Sleep is evolutionarily conserved and required for organism homeostasis and survival. Despite this importance, the molecular and cellular mechanisms underlying sleep are not well understood. Caenorhabditis elegans exhibits sleep-like behavioral quiescence and thus provides a valuable, simple model system for the study of cellular and molecular regulators of this process. In C. elegans, epidermal growth factor receptor (EGFR) signaling is required in the neurosecretory neuron ALA to promote sleep-like behavioral quiescence after cellular stress. We describe a novel role for VAV-1, a conserved guanine nucleotide exchange factor (GEF) for Rho-family GTPases, in regulation of sleep-like behavioral quiescence. VAV-1, in a GEF-dependent manner, acts in ALA to suppress locomotion and feeding during sleep-like behavioral quiescence in response to cellular stress. Additionally, VAV-1 activity is required for EGF-induced sleep-like quiescence and normal levels of EGFR and secretory dense core vesicles in ALA. Importantly, the role of VAV-1 in promoting cellular stress–induced behavioral quiescence is vital for organism health because VAV-1 is required for normal survival after cellular stress.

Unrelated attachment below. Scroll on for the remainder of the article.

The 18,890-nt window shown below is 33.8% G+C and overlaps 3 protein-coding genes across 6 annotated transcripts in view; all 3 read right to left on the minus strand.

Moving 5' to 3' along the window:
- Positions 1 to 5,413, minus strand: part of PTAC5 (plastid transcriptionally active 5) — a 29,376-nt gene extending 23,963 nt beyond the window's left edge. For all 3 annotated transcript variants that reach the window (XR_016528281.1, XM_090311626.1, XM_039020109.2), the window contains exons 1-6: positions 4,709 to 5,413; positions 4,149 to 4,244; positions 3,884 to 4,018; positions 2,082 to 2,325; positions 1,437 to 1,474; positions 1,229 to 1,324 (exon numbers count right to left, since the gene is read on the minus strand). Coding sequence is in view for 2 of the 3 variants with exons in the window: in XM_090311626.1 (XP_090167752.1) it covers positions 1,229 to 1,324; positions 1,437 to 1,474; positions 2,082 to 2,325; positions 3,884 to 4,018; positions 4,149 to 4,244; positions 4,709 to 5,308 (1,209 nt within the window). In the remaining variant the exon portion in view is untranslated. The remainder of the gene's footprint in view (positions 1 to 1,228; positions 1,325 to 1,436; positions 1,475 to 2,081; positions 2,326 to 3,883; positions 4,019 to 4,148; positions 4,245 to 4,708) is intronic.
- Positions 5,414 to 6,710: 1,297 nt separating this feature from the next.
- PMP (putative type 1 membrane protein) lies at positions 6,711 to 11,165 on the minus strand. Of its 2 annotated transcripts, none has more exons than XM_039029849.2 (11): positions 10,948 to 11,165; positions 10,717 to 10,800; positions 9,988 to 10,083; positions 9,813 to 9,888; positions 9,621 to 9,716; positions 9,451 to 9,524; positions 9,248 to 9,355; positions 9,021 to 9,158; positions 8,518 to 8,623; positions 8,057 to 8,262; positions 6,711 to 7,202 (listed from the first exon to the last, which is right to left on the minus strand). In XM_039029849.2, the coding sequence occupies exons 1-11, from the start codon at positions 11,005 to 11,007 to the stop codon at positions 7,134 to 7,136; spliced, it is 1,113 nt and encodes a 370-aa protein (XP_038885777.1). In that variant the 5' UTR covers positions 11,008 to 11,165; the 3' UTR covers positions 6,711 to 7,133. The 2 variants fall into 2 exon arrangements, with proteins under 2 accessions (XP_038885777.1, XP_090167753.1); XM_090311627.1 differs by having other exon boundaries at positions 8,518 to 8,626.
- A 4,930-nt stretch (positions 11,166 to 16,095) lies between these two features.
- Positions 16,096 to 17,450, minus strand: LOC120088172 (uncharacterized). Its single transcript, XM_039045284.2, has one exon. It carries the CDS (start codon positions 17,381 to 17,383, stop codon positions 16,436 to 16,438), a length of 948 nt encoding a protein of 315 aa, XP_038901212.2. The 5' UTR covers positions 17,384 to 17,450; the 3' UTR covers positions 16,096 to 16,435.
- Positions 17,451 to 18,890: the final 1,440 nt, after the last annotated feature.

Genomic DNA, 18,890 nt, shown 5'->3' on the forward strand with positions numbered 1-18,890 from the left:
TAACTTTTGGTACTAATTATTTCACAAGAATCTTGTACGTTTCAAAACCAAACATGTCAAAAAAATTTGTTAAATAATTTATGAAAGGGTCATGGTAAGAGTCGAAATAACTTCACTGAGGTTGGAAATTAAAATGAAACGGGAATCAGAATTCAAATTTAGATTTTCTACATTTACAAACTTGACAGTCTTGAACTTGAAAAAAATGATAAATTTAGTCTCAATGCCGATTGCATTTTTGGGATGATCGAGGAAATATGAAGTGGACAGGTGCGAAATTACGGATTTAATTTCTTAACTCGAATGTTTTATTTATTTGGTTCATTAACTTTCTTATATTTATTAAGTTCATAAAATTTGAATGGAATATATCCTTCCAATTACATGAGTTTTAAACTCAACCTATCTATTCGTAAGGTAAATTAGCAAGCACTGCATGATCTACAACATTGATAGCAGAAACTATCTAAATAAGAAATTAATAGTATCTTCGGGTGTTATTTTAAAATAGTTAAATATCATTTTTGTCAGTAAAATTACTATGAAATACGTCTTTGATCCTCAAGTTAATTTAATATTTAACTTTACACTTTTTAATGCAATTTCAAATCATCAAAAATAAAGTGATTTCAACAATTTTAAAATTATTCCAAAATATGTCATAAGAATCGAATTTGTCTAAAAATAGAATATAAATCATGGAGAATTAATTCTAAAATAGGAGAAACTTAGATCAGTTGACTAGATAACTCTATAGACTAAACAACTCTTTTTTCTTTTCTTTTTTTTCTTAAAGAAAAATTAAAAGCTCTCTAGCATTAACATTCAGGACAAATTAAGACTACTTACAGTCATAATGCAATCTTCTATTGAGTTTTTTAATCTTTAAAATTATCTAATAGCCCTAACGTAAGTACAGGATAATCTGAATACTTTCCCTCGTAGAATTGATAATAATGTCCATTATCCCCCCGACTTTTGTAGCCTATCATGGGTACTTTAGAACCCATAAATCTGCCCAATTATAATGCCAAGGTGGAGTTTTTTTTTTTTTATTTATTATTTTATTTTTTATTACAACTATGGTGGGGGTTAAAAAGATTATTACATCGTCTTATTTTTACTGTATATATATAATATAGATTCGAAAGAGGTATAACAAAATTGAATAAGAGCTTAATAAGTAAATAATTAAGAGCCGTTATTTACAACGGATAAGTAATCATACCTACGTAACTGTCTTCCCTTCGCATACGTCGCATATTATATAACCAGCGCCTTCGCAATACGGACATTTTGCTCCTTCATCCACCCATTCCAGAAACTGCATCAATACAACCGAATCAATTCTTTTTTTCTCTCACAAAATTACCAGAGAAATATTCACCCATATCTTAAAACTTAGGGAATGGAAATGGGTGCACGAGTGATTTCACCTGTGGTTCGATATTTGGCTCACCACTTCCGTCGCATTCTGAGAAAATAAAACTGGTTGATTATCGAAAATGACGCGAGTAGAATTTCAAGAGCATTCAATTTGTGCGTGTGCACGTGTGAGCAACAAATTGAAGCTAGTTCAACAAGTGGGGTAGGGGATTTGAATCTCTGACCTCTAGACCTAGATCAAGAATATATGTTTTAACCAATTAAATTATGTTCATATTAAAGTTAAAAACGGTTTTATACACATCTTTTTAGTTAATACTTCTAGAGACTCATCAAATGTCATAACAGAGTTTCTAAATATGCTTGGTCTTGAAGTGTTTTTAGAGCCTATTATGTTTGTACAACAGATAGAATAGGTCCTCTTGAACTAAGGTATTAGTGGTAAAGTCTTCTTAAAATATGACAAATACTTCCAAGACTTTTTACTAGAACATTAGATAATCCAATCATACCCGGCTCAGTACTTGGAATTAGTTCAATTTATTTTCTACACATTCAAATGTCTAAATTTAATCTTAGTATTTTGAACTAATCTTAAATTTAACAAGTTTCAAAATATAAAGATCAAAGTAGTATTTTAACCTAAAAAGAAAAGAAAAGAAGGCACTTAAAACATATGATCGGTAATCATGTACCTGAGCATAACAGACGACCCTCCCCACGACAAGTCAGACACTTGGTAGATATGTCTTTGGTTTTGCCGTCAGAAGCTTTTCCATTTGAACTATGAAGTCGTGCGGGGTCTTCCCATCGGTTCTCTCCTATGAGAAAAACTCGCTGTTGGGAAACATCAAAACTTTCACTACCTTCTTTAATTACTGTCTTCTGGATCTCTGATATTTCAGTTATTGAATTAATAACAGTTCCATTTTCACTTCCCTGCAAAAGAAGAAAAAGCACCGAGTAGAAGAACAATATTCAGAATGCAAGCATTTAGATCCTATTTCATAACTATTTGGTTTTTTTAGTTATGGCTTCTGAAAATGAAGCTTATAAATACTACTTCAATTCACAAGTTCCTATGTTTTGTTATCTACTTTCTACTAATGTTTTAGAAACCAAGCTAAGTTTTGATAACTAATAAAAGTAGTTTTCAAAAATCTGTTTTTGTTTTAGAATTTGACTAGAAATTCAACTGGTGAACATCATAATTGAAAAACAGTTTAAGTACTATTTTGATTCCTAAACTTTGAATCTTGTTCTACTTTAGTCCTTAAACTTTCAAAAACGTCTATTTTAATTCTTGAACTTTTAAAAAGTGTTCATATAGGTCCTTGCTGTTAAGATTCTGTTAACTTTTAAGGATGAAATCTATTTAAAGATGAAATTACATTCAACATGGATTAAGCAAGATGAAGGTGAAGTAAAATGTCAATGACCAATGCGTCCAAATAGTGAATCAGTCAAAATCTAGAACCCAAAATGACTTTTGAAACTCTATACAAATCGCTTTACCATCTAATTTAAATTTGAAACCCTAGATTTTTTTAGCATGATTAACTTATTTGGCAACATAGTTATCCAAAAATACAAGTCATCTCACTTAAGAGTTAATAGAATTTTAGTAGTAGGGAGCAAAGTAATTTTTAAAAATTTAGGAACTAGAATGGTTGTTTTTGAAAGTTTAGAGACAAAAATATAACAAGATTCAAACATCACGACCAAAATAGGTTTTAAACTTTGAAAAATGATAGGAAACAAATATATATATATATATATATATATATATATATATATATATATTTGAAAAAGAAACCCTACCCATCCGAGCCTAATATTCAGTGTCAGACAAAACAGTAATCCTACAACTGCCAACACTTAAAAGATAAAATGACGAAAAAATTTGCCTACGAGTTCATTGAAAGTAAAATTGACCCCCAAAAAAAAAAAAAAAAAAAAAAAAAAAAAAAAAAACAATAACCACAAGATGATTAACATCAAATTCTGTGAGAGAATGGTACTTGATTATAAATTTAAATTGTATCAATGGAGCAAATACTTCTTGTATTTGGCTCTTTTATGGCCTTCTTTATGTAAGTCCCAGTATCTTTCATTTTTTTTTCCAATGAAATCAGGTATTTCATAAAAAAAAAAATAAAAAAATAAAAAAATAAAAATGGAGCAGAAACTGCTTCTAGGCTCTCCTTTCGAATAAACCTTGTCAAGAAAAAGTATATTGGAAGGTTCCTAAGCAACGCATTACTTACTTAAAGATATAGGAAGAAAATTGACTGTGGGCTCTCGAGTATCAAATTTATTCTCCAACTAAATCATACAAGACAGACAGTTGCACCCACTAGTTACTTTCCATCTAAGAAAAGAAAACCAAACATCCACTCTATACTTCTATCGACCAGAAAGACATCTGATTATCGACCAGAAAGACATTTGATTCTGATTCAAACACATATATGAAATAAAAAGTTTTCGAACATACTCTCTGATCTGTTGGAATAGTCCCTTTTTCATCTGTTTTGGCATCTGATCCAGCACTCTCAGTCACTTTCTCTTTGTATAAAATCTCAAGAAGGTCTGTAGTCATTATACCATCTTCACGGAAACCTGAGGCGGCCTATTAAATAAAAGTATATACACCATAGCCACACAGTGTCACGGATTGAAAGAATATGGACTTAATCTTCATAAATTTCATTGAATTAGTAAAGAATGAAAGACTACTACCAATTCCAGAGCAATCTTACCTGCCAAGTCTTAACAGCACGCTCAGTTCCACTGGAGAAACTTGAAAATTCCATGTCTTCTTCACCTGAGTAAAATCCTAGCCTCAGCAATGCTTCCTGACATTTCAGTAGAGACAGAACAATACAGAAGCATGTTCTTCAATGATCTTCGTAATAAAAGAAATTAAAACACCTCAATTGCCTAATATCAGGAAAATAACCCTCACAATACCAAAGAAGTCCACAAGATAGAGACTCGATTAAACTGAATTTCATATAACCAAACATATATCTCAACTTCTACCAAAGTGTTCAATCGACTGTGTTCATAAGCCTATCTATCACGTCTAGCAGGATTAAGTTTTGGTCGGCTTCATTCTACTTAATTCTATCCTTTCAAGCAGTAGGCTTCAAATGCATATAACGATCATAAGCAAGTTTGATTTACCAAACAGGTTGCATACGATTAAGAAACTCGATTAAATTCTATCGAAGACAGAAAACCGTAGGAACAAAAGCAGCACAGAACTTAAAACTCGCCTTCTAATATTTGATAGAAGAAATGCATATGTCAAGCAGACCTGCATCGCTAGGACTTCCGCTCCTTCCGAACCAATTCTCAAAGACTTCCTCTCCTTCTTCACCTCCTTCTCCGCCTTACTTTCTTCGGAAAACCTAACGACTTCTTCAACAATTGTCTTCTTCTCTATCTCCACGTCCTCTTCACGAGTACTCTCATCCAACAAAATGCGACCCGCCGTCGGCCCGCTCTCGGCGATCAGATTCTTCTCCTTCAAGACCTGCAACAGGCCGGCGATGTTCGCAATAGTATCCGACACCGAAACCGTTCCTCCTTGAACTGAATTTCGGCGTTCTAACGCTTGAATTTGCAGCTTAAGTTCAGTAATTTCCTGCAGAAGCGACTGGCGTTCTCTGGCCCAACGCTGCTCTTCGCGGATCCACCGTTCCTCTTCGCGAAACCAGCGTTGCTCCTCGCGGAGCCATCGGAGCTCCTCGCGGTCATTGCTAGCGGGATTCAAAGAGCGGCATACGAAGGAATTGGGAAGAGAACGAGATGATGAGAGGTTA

DESPITE being a subject of formal study for over 150 years, sleep is not clearly understood. Moreover, various explanations for the functional role of sleep have been proposed, such as allowing “recharging” of cells following high metabolic activity (Benington and Heller 1995; Tu and McKnight 2006; Scharf et al. 2008) and remodeling of synapses built during wakefulness (Tononi and Cirelli 2006). Yet sleep problems have a significant impact on human health and are a leading reason for seeking medical attention (Mahowald and Schenck 2005). Therefore, there is a great need for understanding the cellular and molecular mechanisms that regulate sleep–wake cycles.